Carttera Private Equities Inc. is starting construction of the 400,000-square-foot 65 King East office building in downtown Toronto this month without any confirmed tenants.
“I think it’s a weighted risk in going forward on spec,” said Werner Dietl, executive vice-president and regional managing director for the Greater Toronto Area at CBRE, the commercial real estate services and investment firm which is the exclusive listing agent for 65 King East.
“They feel — based on the size of the building, its location and its attributes, with balconies and other unique characteristics — that it’s well-positioned in the market.”
Toronto’s record low downtown office vacancy rate has been the lowest in North America for almost two years, which caused net average class-A asking rents to increase by more than 10 per cent last year. With a large and consistent demand for downtown office space — despite more than 5.2 million square feet of new office supply being delivered between late 2014 and the end of last year, and another 4.75 million square feet now under construction — building on spec isn’t as brazen as it once was.
Other Toronto spec office developments
Cadillac Fairview’s 879,000-square-foot 16 York broke ground in May 2017 without tenant commitments and is slated to open in two years. It’s now more than 50 per cent leased.
Cadillac Fairview also announced a 46-storey, 1.2-million-square-foot tower at 160 Front St. W. before publicly naming a tenant. It’s since been announced that the Ontario Teachers’ Pension Plan will take nine floors, moving from its current head office in North York. Construction will begin next year and it’s scheduled to open in 2022.
* Cadillac Fairview ‘all-in’ on downtown Toronto office market
* CF, IMCO to build 46-storey downtown office tower
Allied Properties REIT has zoning approval for its 48-storey Union Centre at 20 York St., which as of yet has no anchor tenant and no announced construction start date.
“It’s going to be ahead of a number of other developments that are out there that have announced going on spec,” Dietl said of 65 King East. “The timing piece is going to be critical as we get down the path because a lot of firms are looking at consolidation and changes to their existing footprint and will need to be in a building by the end of 2020. We can deliver that.”
65 King East’s attributes
The 19-storey 65 King East, designed in collaboration with IBI Group and WZMH Architects, will be easily accessible by public transit and close to established amenities. It will preserve the three-storey facades of four heritage buildings along King Street East to protect the neighbourhood’s historic character.
The building’s attributes include:
– 18,152 square feet of terraces over eight floors;
– floor plates ranging in size from 20,000 to 26,000 square feet;
– an aluminum curtain wall system with floor-to-ceiling 12-foot vision glass and double-glazed units;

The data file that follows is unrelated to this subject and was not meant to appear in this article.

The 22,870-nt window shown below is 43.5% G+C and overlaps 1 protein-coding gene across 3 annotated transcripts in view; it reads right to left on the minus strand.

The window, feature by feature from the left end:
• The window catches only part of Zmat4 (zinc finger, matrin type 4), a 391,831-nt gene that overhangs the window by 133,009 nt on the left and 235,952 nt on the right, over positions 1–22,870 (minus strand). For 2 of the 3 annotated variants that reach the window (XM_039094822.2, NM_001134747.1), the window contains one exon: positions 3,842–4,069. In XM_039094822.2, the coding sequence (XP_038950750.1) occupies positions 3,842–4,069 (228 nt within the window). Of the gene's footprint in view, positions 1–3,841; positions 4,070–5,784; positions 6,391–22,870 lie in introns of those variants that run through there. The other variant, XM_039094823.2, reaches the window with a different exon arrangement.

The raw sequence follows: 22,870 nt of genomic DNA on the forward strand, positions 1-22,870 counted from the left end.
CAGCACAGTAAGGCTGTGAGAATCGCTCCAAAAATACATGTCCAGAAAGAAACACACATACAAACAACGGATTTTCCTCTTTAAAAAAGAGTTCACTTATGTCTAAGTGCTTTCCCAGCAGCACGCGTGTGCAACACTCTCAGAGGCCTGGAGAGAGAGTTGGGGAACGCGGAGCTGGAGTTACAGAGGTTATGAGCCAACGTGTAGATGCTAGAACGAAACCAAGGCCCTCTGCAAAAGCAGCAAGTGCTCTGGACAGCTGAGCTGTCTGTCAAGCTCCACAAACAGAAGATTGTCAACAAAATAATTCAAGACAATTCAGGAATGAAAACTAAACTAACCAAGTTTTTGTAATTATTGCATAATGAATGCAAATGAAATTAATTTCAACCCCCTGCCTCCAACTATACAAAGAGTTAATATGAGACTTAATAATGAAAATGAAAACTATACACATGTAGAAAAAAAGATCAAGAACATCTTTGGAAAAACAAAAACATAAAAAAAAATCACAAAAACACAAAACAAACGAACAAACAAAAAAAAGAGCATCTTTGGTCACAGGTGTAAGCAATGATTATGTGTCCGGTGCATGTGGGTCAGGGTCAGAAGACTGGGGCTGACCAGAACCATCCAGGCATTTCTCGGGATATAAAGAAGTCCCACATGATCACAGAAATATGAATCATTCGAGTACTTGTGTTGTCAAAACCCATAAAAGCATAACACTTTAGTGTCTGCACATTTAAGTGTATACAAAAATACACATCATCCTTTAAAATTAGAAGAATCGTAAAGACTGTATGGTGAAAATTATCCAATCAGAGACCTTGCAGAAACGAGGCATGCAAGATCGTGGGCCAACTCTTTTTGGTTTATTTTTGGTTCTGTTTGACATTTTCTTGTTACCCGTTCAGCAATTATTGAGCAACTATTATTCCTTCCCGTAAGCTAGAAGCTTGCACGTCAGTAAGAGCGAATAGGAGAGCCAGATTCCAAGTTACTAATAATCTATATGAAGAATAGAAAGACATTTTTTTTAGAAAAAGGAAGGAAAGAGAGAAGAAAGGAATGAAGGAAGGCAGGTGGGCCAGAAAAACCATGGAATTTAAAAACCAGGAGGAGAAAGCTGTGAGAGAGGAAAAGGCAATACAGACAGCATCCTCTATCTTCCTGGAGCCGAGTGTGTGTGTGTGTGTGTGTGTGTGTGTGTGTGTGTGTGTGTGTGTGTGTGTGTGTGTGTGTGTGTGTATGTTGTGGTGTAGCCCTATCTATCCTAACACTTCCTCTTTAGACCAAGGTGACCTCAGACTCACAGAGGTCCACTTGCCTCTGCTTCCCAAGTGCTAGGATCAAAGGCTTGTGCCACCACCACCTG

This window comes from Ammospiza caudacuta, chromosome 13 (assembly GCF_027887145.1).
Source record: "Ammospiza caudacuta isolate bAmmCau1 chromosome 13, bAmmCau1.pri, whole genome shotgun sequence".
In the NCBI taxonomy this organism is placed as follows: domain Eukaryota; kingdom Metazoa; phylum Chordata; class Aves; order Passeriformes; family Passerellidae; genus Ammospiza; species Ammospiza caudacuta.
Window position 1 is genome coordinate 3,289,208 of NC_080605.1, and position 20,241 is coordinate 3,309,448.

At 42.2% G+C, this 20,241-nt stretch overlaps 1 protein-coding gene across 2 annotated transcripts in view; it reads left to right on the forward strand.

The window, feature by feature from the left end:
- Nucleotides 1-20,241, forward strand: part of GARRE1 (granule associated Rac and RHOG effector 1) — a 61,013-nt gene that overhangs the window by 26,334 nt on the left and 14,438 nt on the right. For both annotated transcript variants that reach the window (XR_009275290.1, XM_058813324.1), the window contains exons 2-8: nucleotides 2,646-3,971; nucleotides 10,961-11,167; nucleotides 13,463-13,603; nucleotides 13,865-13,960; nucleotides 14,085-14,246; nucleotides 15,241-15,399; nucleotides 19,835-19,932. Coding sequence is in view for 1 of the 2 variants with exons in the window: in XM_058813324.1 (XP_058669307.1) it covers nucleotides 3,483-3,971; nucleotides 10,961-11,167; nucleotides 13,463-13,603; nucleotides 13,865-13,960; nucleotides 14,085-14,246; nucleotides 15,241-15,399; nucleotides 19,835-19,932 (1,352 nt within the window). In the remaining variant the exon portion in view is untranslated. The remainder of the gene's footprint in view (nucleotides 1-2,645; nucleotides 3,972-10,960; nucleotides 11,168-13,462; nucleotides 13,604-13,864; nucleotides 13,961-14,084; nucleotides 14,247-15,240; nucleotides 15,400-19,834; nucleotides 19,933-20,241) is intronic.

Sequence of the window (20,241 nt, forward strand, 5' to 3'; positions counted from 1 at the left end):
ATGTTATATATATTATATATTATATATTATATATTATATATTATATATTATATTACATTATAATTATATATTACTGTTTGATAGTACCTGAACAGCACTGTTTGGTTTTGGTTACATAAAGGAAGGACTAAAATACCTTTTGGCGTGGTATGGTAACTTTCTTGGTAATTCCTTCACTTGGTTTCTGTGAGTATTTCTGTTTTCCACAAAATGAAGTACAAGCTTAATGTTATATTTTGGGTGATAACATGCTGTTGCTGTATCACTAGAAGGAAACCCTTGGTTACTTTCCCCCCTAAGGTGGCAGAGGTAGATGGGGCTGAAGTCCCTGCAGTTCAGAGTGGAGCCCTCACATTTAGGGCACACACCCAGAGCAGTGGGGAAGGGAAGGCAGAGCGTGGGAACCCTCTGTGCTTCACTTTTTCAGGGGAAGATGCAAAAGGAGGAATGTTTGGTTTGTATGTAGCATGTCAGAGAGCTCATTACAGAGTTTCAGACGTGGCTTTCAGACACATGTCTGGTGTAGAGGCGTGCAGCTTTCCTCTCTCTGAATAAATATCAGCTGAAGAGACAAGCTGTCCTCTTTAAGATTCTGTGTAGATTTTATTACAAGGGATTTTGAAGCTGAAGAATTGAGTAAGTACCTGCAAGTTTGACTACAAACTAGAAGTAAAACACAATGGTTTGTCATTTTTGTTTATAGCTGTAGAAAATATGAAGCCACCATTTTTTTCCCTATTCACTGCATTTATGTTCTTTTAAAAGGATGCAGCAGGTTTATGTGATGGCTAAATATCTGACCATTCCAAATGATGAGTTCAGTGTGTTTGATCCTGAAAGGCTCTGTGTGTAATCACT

– an in-floor heating, ventilation and air conditioning system and exposed concrete ceilings to provide improved air circulation;
– highly efficient energy and water solutions, as well as a green roof;
– 257 parking spaces, including 41 for electric vehicles, and 184 bicycle storage spaces.
The building is targeting LEED Gold certification and Wired Certified Gold certification for premium digital connectivity, as well as incorporating features to support tenants seeking to adopt WELL Building Standard.
The goal is to have tenant fixturing available in the fourth quarter of 2020. While tenants will be able to finish their spaces on their own, turnkey solutions will also be available.
“We have technology that we’ve been using that allows tenants to do a 3D walk-through of the space, using three or four different style packs,” said Dietl.
65 King East leasing
While Dietl would like to have most of 65 King East leased by this time next year, a component of it will be left available until later in case companies who’ve committed to space grow and need more.
“It offers the marketplace and the tenants that are out there a different value proposition than being in a larger tower,” said Dietl, who noted that a 100,000-square-foot tenant will have a bigger impact in a 400,000-square-foot development than in a million-square-foot tower.
“It’s more about how a tenant can position itself from a branding or programming perspective in a smaller, more infill development.”
Dietl said 65 King East will be well-positioned for technology, media and advertising, and smaller law firms, though other types of tenants may also find it suitable.
“We’ve had several meetings and proposals. We’re still in the kick-off phase of our marketing, but we started our road shows on it a few months ago. We have really strong interest but we’re not inked with anyone yet.”
Retail space in lobby
There will be 10,000 square feet of retail space available in the lobby.
“We’re going to wait a little bit to see what the tenant composition looks like above and then program the bottom,” said Dietl. “The concept is that you’d have a restaurant and a café.
“It will be like a wholesome ecosystem which is going to be driven by the type of tenants that end up in the building. “
Carttera is a Canadian real estate investment fund manager and developer established in 2005 to invest in urban intensification projects. It has development projects totalling in excess of $2.4 billion, with the primary holdings concentrated in the Greater Toronto Area and Montreal. The firm’s properties include office, mixed-use, industrial and condominiums.